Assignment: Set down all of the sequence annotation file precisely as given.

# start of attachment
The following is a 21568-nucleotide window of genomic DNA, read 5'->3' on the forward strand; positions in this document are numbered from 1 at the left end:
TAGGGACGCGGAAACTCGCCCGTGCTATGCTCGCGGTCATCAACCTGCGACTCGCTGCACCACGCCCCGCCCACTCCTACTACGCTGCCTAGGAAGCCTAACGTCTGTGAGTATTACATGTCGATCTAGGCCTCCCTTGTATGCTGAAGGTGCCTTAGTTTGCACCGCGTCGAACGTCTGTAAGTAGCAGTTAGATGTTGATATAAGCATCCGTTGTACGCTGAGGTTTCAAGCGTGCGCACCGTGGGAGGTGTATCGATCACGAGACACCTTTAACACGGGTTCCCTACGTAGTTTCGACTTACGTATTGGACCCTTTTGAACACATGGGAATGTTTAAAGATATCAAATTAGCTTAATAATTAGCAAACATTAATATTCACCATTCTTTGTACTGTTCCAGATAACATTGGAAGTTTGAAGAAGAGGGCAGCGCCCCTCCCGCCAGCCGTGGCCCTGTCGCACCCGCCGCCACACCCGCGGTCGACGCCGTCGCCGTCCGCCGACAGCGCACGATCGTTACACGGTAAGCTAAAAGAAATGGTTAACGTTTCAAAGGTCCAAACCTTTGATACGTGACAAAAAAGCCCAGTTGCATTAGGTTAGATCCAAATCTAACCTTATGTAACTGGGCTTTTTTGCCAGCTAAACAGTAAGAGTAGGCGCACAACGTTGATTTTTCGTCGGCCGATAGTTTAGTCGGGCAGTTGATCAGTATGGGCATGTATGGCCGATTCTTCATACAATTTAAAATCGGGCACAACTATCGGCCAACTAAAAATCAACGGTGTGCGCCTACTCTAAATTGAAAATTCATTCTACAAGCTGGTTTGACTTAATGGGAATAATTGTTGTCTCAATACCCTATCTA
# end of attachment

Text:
The following is a 21568-nucleotide window of genomic DNA, read 5'->3' on the forward strand; positions in this document are numbered from 1 at the left end:
TAGGGACGCGGAAACTCGCCCGTGCTATGCTCGCGGTCATCAACCTGCGACTCGCTGCACCACGCCCCGCCCACTCCTACTACGCTGCCTAGGAAGCCTAACGTCTGTGAGTATTACATGTCGATCTAGGCCTCCCTTGTATGCTGAAGGTGCCTTAGTTTGCACCGCGTCGAACGTCTGTAAGTAGCAGTTAGATGTTGATATAAGCATCCGTTGTACGCTGAGGTTTCAAGCGTGCGCACCGTGGGAGGTGTATCGATCACGAGACACCTTTAACACGGGTTCCCTACGTAGTTTCGACTTACGTATTGGACCCTTTTGAACACATGGGAATGTTTAAAGATATCAAATTAGCTTAATAATTAGCAAACATTAATATTCACCATTCTTTGTACTGTTCCAGATAACATTGGAAGTTTGAAGAAGAGGGCAGCGCCCCTCCCGCCAGCCGTGGCCCTGTCGCACCCGCCGCCACACCCGCGGTCGACGCCGTCGCCGTCCGCCGACAGCGCACGATCGTTACACGGTAAGCTAAAAGAAATGGTTAACGTTTCAAAGGTCCAAACCTTTGATACGTGACAAAAAAGCCCAGTTGCATTAGGTTAGATCCAAATCTAACCTTATGTAACTGGGCTTTTTTGCCAGCTAAACAGTAAGAGTAGGCGCACAACGTTGATTTTTCGTCGGCCGATAGTTTAGTCGGGCAGTTGATCAGTATGGGCATGTATGGCCGATTCTTCATACAATTTAAAATCGGGCACAACTATCGGCCAACTAAAAATCAACGGTGTGCGCCTACTCTAAATTGAAAATTCATTCTACAAGCTGGTTTGACTTAATGGGAATAATTGTTGTCTCAATACCCTATCTA